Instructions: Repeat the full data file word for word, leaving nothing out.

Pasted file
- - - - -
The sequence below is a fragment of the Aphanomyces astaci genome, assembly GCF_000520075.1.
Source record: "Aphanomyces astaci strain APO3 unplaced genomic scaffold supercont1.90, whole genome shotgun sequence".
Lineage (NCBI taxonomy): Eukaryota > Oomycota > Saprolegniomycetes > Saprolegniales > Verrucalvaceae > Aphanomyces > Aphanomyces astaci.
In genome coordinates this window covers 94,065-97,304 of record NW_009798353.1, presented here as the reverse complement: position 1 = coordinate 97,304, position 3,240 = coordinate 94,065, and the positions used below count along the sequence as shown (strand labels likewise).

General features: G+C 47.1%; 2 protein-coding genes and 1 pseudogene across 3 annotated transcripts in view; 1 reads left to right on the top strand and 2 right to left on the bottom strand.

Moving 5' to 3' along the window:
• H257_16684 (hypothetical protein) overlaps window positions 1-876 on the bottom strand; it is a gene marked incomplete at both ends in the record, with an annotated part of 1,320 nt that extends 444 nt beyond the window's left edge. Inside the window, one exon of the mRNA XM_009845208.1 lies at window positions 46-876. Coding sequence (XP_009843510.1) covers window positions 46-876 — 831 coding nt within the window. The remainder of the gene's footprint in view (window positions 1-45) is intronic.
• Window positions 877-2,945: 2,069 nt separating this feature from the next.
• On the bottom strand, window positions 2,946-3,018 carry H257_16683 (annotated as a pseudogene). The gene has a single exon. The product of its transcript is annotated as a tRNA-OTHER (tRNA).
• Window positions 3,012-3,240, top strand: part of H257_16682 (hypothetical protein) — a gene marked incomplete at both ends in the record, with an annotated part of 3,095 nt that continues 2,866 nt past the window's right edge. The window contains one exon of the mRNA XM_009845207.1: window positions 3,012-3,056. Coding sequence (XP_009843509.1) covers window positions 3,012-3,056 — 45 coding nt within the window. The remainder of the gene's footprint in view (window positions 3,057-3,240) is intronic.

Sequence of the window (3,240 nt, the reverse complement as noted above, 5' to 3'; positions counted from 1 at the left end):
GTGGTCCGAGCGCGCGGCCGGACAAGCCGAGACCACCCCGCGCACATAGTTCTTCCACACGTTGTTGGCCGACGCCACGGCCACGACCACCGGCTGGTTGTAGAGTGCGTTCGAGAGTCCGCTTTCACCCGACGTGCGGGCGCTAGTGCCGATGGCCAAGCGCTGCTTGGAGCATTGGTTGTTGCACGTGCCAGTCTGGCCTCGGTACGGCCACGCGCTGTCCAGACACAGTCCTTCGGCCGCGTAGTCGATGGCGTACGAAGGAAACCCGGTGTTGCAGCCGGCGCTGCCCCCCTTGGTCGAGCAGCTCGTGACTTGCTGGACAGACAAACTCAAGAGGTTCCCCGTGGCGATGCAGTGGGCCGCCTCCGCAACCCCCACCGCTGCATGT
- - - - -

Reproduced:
The sequence below is a fragment of the Aphanomyces astaci genome, assembly GCF_000520075.1.
Source record: "Aphanomyces astaci strain APO3 unplaced genomic scaffold supercont1.90, whole genome shotgun sequence".
Lineage (NCBI taxonomy): Eukaryota > Oomycota > Saprolegniomycetes > Saprolegniales > Verrucalvaceae > Aphanomyces > Aphanomyces astaci.
In genome coordinates this window covers 94,065-97,304 of record NW_009798353.1, presented here as the reverse complement: position 1 = coordinate 97,304, position 3,240 = coordinate 94,065, and the positions used below count along the sequence as shown (strand labels likewise).

General features: G+C 47.1%; 2 protein-coding genes and 1 pseudogene across 3 annotated transcripts in view; 1 reads left to right on the top strand and 2 right to left on the bottom strand.

Moving 5' to 3' along the window:
• H257_16684 (hypothetical protein) overlaps window positions 1-876 on the bottom strand; it is a gene marked incomplete at both ends in the record, with an annotated part of 1,320 nt that extends 444 nt beyond the window's left edge. Inside the window, one exon of the mRNA XM_009845208.1 lies at window positions 46-876. Coding sequence (XP_009843510.1) covers window positions 46-876 — 831 coding nt within the window. The remainder of the gene's footprint in view (window positions 1-45) is intronic.
• Window positions 877-2,945: 2,069 nt separating this feature from the next.
• On the bottom strand, window positions 2,946-3,018 carry H257_16683 (annotated as a pseudogene). The gene has a single exon. The product of its transcript is annotated as a tRNA-OTHER (tRNA).
• Window positions 3,012-3,240, top strand: part of H257_16682 (hypothetical protein) — a gene marked incomplete at both ends in the record, with an annotated part of 3,095 nt that continues 2,866 nt past the window's right edge. The window contains one exon of the mRNA XM_009845207.1: window positions 3,012-3,056. Coding sequence (XP_009843509.1) covers window positions 3,012-3,056 — 45 coding nt within the window. The remainder of the gene's footprint in view (window positions 3,057-3,240) is intronic.

Sequence of the window (3,240 nt, the reverse complement as noted above, 5' to 3'; positions counted from 1 at the left end):
GTGGTCCGAGCGCGCGGCCGGACAAGCCGAGACCACCCCGCGCACATAGTTCTTCCACACGTTGTTGGCCGACGCCACGGCCACGACCACCGGCTGGTTGTAGAGTGCGTTCGAGAGTCCGCTTTCACCCGACGTGCGGGCGCTAGTGCCGATGGCCAAGCGCTGCTTGGAGCATTGGTTGTTGCACGTGCCAGTCTGGCCTCGGTACGGCCACGCGCTGTCCAGACACAGTCCTTCGGCCGCGTAGTCGATGGCGTACGAAGGAAACCCGGTGTTGCAGCCGGCGCTGCCCCCCTTGGTCGAGCAGCTCGTGACTTGCTGGACAGACAAACTCAAGAGGTTCCCCGTGGCGATGCAGTGGGCCGCCTCCGCAACCCCCACCGCTGCATGT